The letter was written by King Philip of France, in 1300
Pic: BBC  Scotland

A pair of letters directly connected to Scottish revolutionary Sir William Wallace are to be displayed side-by-side for the first time in Edinburgh.

A 700-year-old letter from King Philip of France will be seen alongside the famous Lubeck letter, next summer.

Wallace led the Scots to a key victory over English forces at Stirling Bridge in 1297, as part of a struggle for independence.

He was hung, drawn and quartered for high treason in 1305.

The dates and venue for the exhibition are still to be confirmed.

The letters are the only two documents directly associated with Wallace.

A year after his arrival in France to ask for support against King Edward of England, Philip wrote to his agents in Rome in 1300 about Wallace.

The document, often seen as grant of safe passage for Wallace, was actually a request from the King of France for Pope Boniface VIII to give his support to the Scot.

The letter, currently held by the National Archives in London, suggests Wallace intended to visit the papal court, but it is not known whether he reached Rome.

William WallaceWilliam Wallace was executed in 1305, for high treason
Scottish Culture Secretary Fiona Hyslop said:
“This exhibition is of tremendous importance – seeing the only two surviving documents directly connected to William Wallace side-by-side will be a unique experience.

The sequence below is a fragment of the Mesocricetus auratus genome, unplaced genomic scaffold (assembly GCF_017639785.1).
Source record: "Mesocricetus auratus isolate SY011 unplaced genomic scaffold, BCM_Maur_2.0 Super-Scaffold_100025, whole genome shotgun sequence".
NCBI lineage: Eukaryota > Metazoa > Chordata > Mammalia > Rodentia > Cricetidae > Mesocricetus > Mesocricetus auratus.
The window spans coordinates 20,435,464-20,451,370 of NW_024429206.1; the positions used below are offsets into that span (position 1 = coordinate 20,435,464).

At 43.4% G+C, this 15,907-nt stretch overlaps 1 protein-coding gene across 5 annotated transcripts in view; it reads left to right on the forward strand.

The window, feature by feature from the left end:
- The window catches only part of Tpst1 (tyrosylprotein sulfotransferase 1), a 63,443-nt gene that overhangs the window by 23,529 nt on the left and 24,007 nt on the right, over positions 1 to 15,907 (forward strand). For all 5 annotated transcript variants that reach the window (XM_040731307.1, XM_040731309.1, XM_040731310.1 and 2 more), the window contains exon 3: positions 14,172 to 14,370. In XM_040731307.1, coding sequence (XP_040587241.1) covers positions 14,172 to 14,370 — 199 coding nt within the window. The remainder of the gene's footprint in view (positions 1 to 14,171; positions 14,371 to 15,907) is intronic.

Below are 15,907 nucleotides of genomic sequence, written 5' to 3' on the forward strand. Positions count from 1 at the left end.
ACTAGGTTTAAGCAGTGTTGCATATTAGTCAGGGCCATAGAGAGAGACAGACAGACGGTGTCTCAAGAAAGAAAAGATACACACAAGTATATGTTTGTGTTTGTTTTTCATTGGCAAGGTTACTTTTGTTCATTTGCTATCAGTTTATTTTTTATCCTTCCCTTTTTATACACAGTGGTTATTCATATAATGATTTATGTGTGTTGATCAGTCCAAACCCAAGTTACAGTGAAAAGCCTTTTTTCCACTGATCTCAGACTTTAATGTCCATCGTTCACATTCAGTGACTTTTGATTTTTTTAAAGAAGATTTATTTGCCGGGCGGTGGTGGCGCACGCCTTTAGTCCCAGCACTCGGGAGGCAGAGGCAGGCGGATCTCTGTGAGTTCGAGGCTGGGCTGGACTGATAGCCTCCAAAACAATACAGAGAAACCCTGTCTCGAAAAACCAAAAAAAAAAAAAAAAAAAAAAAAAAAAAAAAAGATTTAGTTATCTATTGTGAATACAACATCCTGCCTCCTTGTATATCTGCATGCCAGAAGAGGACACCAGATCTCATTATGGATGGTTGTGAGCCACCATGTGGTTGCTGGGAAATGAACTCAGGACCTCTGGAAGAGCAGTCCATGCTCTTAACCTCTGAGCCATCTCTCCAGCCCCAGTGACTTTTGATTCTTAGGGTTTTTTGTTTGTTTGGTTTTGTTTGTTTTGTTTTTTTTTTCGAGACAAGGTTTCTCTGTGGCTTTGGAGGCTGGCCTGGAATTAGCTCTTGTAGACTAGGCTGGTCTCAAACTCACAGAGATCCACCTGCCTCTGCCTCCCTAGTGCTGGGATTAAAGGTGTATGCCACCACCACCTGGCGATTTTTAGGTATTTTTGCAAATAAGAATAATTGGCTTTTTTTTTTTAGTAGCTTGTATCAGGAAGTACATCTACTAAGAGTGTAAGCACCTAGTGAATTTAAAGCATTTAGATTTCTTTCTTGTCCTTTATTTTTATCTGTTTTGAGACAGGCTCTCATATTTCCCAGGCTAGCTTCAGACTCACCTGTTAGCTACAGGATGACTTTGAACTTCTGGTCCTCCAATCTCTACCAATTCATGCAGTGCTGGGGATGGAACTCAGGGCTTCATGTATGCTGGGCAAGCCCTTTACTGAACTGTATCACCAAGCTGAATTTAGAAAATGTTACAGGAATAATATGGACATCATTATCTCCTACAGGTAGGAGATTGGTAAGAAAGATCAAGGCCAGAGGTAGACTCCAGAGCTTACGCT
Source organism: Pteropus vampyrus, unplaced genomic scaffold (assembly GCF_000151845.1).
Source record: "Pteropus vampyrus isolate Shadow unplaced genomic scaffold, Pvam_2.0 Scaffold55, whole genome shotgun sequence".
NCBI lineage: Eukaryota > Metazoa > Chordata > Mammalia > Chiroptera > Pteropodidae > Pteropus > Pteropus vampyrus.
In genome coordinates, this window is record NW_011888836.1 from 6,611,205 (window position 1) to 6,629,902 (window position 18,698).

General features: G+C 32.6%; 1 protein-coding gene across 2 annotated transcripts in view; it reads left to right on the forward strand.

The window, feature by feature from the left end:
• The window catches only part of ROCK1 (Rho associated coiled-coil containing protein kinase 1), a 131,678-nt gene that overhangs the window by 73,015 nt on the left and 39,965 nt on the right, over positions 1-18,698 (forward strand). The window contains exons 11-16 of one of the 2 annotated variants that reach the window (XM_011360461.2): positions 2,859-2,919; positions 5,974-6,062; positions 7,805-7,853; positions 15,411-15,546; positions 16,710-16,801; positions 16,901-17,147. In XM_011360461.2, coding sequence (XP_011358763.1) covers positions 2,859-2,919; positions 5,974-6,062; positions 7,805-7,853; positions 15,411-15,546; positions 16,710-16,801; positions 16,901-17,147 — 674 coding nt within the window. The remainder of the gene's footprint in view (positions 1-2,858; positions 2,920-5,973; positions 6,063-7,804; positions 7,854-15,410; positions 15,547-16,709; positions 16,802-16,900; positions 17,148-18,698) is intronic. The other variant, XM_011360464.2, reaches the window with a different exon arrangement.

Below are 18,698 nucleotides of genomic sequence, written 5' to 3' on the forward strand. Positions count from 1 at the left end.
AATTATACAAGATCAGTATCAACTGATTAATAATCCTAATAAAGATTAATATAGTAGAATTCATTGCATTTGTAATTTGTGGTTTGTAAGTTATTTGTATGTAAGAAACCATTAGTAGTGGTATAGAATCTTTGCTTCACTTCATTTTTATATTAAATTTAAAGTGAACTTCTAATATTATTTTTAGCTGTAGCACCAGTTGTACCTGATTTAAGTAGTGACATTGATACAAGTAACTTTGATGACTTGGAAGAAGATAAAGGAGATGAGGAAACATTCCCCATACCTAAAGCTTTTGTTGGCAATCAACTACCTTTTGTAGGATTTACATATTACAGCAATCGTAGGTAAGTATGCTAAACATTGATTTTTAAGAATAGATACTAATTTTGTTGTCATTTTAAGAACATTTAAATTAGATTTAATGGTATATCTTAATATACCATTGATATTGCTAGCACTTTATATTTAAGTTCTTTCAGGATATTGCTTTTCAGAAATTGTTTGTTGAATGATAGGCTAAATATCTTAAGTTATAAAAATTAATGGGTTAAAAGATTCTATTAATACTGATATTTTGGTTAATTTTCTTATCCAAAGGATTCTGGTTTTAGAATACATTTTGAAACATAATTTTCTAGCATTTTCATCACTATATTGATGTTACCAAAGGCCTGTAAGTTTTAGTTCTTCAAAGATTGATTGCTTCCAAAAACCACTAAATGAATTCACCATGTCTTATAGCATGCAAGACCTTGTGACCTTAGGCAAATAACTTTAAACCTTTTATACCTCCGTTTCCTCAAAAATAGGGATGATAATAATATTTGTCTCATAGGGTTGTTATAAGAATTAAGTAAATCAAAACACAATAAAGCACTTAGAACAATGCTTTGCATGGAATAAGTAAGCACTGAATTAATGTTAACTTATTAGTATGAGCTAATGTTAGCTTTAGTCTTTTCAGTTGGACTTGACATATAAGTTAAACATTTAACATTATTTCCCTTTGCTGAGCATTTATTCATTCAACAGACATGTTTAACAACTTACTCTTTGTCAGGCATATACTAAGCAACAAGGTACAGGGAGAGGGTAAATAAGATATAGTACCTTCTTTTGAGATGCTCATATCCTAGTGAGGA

“It is likely to give us a new perspective on Wallace’s vital role in Scottish history.

“The letter from the French king has been the subject of much speculation since it was discovered in the Tower of London in the 1830s. I am delighted that it is to be brought to Scotland next year and look forward to seeing it on public display with the Lubeck letter.”

The National Records of Scotland will borrow the letter from 2012-14, while talks on keeping it in Scotland are ongoing.

The Lubeck letter was sent by Wallace in the wake of his victory at Stirling Bridge, to inform European trading partners that Scottish ports were once again open for business.

Both letters are fragile and can only go on display under controlled lighting for a very limited period every few years.



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